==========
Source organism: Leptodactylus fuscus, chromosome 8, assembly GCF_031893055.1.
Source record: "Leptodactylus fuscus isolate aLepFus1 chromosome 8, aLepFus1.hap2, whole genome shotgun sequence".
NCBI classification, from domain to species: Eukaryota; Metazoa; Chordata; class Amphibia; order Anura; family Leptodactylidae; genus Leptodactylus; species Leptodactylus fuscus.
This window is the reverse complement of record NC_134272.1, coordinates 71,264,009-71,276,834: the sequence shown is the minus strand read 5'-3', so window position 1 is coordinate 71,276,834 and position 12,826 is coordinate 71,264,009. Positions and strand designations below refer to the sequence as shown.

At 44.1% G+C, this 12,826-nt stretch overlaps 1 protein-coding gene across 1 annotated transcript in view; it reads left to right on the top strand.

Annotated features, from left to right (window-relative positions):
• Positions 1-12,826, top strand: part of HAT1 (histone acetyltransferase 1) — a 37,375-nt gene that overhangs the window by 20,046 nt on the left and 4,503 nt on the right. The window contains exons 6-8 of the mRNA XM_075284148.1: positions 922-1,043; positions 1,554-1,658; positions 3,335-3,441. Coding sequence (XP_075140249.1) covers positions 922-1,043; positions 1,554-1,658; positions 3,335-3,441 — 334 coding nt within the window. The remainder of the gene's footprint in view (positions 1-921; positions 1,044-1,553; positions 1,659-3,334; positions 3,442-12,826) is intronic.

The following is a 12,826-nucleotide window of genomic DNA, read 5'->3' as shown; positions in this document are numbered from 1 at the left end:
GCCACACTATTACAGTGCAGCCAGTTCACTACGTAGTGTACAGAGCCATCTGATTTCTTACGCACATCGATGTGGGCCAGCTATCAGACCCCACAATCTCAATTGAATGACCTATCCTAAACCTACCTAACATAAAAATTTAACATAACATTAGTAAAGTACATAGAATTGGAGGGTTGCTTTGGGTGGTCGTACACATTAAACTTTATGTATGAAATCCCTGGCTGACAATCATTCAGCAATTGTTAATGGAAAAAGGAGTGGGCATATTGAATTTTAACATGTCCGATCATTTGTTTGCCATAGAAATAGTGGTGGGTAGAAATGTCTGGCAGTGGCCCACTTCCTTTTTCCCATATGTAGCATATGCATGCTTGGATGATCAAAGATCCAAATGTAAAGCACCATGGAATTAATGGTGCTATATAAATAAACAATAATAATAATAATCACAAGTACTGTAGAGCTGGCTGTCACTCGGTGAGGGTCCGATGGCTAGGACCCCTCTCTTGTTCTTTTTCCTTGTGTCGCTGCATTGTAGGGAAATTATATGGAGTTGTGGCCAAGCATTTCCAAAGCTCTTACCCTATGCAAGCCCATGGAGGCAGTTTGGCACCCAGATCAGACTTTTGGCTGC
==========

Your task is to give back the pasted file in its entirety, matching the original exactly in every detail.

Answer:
Source organism: Leptodactylus fuscus, chromosome 8, assembly GCF_031893055.1.
Source record: "Leptodactylus fuscus isolate aLepFus1 chromosome 8, aLepFus1.hap2, whole genome shotgun sequence".
NCBI classification, from domain to species: Eukaryota; Metazoa; Chordata; class Amphibia; order Anura; family Leptodactylidae; genus Leptodactylus; species Leptodactylus fuscus.
This window is the reverse complement of record NC_134272.1, coordinates 71,264,009-71,276,834: the sequence shown is the minus strand read 5'-3', so window position 1 is coordinate 71,276,834 and position 12,826 is coordinate 71,264,009. Positions and strand designations below refer to the sequence as shown.

At 44.1% G+C, this 12,826-nt stretch overlaps 1 protein-coding gene across 1 annotated transcript in view; it reads left to right on the top strand.

Annotated features, from left to right (window-relative positions):
• Positions 1-12,826, top strand: part of HAT1 (histone acetyltransferase 1) — a 37,375-nt gene that overhangs the window by 20,046 nt on the left and 4,503 nt on the right. The window contains exons 6-8 of the mRNA XM_075284148.1: positions 922-1,043; positions 1,554-1,658; positions 3,335-3,441. Coding sequence (XP_075140249.1) covers positions 922-1,043; positions 1,554-1,658; positions 3,335-3,441 — 334 coding nt within the window. The remainder of the gene's footprint in view (positions 1-921; positions 1,044-1,553; positions 1,659-3,334; positions 3,442-12,826) is intronic.

The following is a 12,826-nucleotide window of genomic DNA, read 5'->3' as shown; positions in this document are numbered from 1 at the left end:
GCCACACTATTACAGTGCAGCCAGTTCACTACGTAGTGTACAGAGCCATCTGATTTCTTACGCACATCGATGTGGGCCAGCTATCAGACCCCACAATCTCAATTGAATGACCTATCCTAAACCTACCTAACATAAAAATTTAACATAACATTAGTAAAGTACATAGAATTGGAGGGTTGCTTTGGGTGGTCGTACACATTAAACTTTATGTATGAAATCCCTGGCTGACAATCATTCAGCAATTGTTAATGGAAAAAGGAGTGGGCATATTGAATTTTAACATGTCCGATCATTTGTTTGCCATAGAAATAGTGGTGGGTAGAAATGTCTGGCAGTGGCCCACTTCCTTTTTCCCATATGTAGCATATGCATGCTTGGATGATCAAAGATCCAAATGTAAAGCACCATGGAATTAATGGTGCTATATAAATAAACAATAATAATAATAATCACAAGTACTGTAGAGCTGGCTGTCACTCGGTGAGGGTCCGATGGCTAGGACCCCTCTCTTGTTCTTTTTCCTTGTGTCGCTGCATTGTAGGGAAATTATATGGAGTTGTGGCCAAGCATTTCCAAAGCTCTTACCCTATGCAAGCCCATGGAGGCAGTTTGGCACCCAGATCAGACTTTTGGCTGC